Monday, 29 August 2016

Taking things easy at the East Farm Frolic

The doctor had never said that I shouldn't run.  All he had said was that I should 'take it easy,' so after a diagnosis of Whooping Cough and two weeks of not running I decided to give White Star Running's 12 hour challenge a go.  I had entered a few months ago as a solo runner, Husbando and 2 friends had entered as a team of three, so we were looking forward to a jolly day out in the Dorset countryside.  I sent my friend a text a couple of days ago saying 'It will be fun, I can walk a few laps and still get the bling,' but in the back of my mind I knew that I wanted to clock up another marathon - and that would be possible even if I walked the whole way.

After a hot and humid few days, Sunday morning was grey and drizzly.  The weather got worse as we drove down to Dorset (leaving home at 5.15am).  Of course, it was Bank Holiday weekend - so we had no right to expect sunny weather!  I thought back to the end of last summer - when I entered a Bank Holiday race - at least it wasn't that bad this year!  We consoled ourselves by saying that the past few days had been 'too hot' to run!

Arriving at East Farm, we unpacked the car (we had brought everything and the kitchen sink) and set up our table and chairs in the MASSIVE MARQUEE near the start.  Race numbers, timing chips and pink and purple rubber chickens were collected (yes, you did read that correctly!)  We assembled for the race briefing at about 7.45am.  This is quite possibly the only race brief that included a demonstration of how to inflate one's rubber chicken!  Teams were to use their chickens as relay batons.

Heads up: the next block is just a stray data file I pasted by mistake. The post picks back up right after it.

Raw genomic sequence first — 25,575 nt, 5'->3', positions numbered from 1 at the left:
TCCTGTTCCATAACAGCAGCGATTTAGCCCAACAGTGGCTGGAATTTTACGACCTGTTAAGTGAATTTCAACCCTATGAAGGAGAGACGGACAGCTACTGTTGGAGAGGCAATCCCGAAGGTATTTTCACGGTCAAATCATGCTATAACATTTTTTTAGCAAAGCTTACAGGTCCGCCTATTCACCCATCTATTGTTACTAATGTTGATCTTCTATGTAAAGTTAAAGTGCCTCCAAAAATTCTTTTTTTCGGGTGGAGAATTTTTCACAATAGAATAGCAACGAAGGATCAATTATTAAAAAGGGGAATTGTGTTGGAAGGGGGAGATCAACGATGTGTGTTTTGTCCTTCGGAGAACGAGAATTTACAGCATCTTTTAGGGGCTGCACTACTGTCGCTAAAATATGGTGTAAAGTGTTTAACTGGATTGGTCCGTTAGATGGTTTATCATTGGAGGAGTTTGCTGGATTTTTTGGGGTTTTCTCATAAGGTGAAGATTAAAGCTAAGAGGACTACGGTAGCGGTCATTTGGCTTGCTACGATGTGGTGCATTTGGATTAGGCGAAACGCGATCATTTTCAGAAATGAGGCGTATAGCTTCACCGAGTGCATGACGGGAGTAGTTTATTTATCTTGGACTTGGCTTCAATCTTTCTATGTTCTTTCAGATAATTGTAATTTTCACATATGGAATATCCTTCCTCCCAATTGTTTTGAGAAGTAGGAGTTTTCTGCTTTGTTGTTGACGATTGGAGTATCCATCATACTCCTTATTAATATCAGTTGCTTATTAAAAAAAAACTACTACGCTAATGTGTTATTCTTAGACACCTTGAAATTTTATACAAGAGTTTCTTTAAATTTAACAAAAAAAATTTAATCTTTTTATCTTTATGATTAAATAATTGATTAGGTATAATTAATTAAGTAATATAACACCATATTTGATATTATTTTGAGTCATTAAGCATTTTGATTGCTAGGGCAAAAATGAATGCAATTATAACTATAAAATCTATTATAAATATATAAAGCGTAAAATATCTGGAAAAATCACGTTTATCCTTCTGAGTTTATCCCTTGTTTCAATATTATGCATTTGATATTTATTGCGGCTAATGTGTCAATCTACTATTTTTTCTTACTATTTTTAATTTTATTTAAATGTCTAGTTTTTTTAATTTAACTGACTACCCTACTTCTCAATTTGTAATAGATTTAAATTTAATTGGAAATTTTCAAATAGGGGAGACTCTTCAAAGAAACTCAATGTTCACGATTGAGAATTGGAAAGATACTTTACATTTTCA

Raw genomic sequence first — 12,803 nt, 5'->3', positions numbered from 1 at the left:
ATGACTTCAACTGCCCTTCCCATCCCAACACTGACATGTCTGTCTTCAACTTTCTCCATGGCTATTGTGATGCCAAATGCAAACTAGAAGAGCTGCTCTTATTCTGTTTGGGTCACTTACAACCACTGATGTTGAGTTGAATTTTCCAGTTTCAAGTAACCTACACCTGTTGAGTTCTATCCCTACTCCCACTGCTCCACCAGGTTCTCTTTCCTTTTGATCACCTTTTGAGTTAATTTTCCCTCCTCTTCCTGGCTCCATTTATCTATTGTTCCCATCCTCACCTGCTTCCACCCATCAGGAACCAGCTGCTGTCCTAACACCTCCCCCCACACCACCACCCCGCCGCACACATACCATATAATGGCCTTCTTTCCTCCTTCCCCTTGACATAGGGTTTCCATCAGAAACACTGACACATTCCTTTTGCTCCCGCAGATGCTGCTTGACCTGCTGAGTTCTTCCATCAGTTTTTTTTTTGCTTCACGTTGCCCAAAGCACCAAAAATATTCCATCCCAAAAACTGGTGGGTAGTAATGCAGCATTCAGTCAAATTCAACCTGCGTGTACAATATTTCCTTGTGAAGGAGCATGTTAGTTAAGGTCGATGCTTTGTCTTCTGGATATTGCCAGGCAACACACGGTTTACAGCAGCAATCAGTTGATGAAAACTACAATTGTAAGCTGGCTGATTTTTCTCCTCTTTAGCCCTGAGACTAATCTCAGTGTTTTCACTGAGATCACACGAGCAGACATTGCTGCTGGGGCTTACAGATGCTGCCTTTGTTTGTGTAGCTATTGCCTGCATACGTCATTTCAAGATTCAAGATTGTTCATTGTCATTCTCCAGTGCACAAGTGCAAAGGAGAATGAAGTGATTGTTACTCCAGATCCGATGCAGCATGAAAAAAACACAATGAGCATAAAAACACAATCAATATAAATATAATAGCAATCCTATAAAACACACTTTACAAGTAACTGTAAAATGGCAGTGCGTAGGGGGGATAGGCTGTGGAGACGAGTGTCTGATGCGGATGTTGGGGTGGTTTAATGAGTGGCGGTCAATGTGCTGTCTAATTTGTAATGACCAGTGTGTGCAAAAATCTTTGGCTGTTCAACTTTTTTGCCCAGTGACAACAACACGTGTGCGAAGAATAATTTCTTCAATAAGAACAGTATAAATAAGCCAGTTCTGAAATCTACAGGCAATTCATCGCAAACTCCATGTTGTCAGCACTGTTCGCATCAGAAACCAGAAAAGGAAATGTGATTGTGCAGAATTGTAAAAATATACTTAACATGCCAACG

I set off on my first lap, watching Husbando vanish into the distance ahead of me.  After two weeks of relative inactivity it felt good to be running, but it was hard work on my legs and my lungs.  I knew that if I was to survive I would have to be careful.  I walked the uphills from the first lap.  There were only 2 hills really and the second one was, in normal conditions, a very 'runnable' hill.  It suffered from the fact that you could see its entire length for ages before you got to it.  Anyway - I walked the hills, and they were in the first part of the lap, which meant that you got the worst bit done early on and could enjoy the rest.   As always, the White Star Running 'Lovestation' played an important role - and unlike most races we got to enjoy it multiple times!  The marshals were friendly and cheerful, remembering runners from previous laps and encouraging them to keep going.